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Constipation in 3 week old chicks

Discussion in 'Emergencies / Diseases / Injuries and Cures' started by Bethend, Jun 20, 2018.

  1. Bethend

    Bethend In the Brooder

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    Jun 8, 2018
    I have chicks being brooded in the house since their hen rejected them. The weather was hot enough to put them out in the grass under the wire top of a hamster cage (with a brick on top of course) so they can scratch in the dirt for a few hours. The last few days have been raining, so they've been inside.
    Since last night, two have become constipated. and this morning have messy bums. What is safe for constipation at this age? It's still raining, so no outside.
     
  2. ChickNanny13

    ChickNanny13 Free Ranging 5 Years

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    What makes you think they're constipated?
    How are you keeping them indoors?
    Are they under heat?
    What are you feeding?
    Are you supplying them with grit?

    Pasty butts can be from stress, too warm, too much treats ... You could put some ACV with Mother in their water (1T/gal). Wash their bums off with warm water & a rag, softly drying.
     
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  3. It can also be caused by being too chilled, as well, especially in younger chicks. I agree with trying the ACV, and washing their bottoms gently.
     
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  4. Bethend

    Bethend In the Brooder

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    Besides the messy bums, their vents are protruding and they're squatting without passing anything.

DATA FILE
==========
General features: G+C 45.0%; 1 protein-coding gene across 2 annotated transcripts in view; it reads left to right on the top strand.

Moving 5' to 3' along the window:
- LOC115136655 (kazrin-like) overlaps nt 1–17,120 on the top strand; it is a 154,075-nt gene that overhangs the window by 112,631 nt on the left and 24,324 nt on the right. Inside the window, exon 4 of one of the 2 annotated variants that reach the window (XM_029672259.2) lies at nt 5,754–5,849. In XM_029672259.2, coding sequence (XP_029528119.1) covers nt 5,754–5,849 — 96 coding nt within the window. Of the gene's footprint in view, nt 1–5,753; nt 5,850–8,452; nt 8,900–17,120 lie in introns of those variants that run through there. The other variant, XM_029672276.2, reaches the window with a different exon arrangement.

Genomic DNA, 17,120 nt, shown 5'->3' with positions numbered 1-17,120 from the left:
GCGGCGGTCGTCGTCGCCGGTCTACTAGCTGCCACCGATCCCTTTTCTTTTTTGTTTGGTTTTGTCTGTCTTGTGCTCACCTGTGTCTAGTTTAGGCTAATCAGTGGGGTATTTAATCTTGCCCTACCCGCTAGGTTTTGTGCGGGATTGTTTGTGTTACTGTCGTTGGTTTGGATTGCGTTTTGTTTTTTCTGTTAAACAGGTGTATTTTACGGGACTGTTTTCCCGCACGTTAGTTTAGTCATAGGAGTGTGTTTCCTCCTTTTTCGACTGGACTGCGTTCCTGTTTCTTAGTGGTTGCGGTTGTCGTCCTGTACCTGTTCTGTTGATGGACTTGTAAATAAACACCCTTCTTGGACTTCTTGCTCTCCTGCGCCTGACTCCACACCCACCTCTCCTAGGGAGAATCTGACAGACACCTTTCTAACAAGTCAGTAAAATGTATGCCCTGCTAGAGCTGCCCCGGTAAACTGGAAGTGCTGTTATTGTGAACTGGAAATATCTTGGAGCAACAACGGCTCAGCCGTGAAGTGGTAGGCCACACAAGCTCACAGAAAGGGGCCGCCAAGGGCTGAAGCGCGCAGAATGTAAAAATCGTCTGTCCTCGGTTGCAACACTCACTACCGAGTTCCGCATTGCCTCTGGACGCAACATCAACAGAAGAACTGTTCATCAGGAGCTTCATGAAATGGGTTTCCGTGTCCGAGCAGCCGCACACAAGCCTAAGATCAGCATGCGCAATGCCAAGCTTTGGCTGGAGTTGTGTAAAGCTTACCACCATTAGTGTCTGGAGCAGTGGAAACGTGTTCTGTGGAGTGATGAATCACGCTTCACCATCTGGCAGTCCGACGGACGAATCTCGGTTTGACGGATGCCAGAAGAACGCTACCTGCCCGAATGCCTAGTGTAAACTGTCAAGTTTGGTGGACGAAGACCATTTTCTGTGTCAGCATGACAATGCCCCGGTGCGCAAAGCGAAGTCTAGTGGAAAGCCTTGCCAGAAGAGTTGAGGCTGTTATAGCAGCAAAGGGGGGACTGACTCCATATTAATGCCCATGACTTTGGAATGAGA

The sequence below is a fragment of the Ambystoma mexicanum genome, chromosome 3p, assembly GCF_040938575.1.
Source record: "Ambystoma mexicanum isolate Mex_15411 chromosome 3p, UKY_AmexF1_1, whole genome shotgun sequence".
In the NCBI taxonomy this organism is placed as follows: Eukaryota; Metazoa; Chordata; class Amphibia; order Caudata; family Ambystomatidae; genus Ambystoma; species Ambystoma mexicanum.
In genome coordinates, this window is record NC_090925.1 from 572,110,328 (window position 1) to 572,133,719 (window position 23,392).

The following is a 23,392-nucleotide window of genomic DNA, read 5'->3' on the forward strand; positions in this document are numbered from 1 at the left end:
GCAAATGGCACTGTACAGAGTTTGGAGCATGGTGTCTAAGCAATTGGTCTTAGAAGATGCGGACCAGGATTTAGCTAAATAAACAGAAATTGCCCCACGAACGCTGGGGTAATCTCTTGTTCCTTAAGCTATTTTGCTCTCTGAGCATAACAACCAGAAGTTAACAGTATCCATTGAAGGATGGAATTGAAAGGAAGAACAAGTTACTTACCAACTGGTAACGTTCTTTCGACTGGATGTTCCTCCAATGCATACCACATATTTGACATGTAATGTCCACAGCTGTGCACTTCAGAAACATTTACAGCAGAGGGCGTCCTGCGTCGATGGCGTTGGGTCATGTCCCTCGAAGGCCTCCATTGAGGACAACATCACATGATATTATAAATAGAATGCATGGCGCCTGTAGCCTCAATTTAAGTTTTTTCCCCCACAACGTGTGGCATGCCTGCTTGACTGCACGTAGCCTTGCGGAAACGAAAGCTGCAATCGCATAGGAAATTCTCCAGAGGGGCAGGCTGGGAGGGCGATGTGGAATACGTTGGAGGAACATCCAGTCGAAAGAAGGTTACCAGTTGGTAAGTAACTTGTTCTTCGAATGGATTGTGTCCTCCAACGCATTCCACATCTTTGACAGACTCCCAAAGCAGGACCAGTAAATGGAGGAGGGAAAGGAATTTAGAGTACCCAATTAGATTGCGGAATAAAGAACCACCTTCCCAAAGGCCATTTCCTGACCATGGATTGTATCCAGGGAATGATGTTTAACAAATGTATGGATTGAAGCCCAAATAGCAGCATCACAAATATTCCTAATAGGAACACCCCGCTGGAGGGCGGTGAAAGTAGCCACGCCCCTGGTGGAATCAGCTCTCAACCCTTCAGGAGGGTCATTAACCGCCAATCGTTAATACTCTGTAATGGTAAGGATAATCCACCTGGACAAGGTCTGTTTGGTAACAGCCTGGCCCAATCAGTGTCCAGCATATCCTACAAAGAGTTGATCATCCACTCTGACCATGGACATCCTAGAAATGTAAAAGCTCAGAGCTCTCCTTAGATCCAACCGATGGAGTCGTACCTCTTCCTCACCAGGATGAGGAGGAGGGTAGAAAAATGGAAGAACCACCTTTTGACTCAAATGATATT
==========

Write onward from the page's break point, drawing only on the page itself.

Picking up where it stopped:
This is the first time we've had chicks indoors, and we had to get them in fast on day 1 because the hen attacked and killed two. A friend showed us how to rig up a brooder with a hamster cage we already had, hot water bottle under and a light bulb above. They've been eating a mix of oats and chick crumb
     
  5. ChickNanny13

    ChickNanny13 Free Ranging 5 Years

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    Stop the oats, just Chick Starter for feed. Get some grit for them.
     
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  6. Get something on those protruding vents, as soon as they're clean! Whether it's olive oil, or vegetable oil, or vaseline, it doesn't matter - just something to make sure the parts that should be internal on the cloaca don't dry out. That would likely be fatal. And coat your finger, too, so you don't stick to the protruding tissue, and gently try to coax the tissue back inside.

    If I recall correctly, a bit of molasses helps with constipation in chicks. I don't know if it's safe for poults, though. Ugh - sorry, I'm on another thread with some little poults, too - the molasses is safe for chicks. :rolleyes: I need to get off here and go to bed. :duc

    (Edited because i'm half asleep and forgot something rather important! :rolleyes:)
    (Edited again because I confused two different threads, and I really need to go to bed)
     
    Last edited: Jun 20, 2018
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  7. This, definitely. If they're outside eating, well, outside stuff, they need the grit to be able to grind up and digest that stuff.
     
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  8. Bethend

    Bethend In the Brooder

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    OK, I'll clean and oil them now and get grit when we go to town later.
     
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  9. Good. You might pick up some plain yogurt with live cultures as well, and see if they'll eat some. That should also help with digestive issues, too. And the molasses is a good treatment for chicks, though I don't recall the dosage. Sorry about the poult comment - I'm on another thread now, too, about some poults with potential digestive issues, too. And I'm overtired and need to go to bed.

    (edited because I really need to get off here, since I'm confusing two threads)
     
  10. Okay, I did a bit of looking in my chicken bookmarks and notes, and found the answer...

    Try a few drops of karo dark corn syrup - you can use an eyedropper or mix it with their feed. It is milder than the molasses, and will loosten the stool if it is simple constipation.

    And I'd still do the yogurt, to, as well as the grit. They sell smaller grit, called chick grit. I would definitely get that if you can!

    I hope this helps.
     
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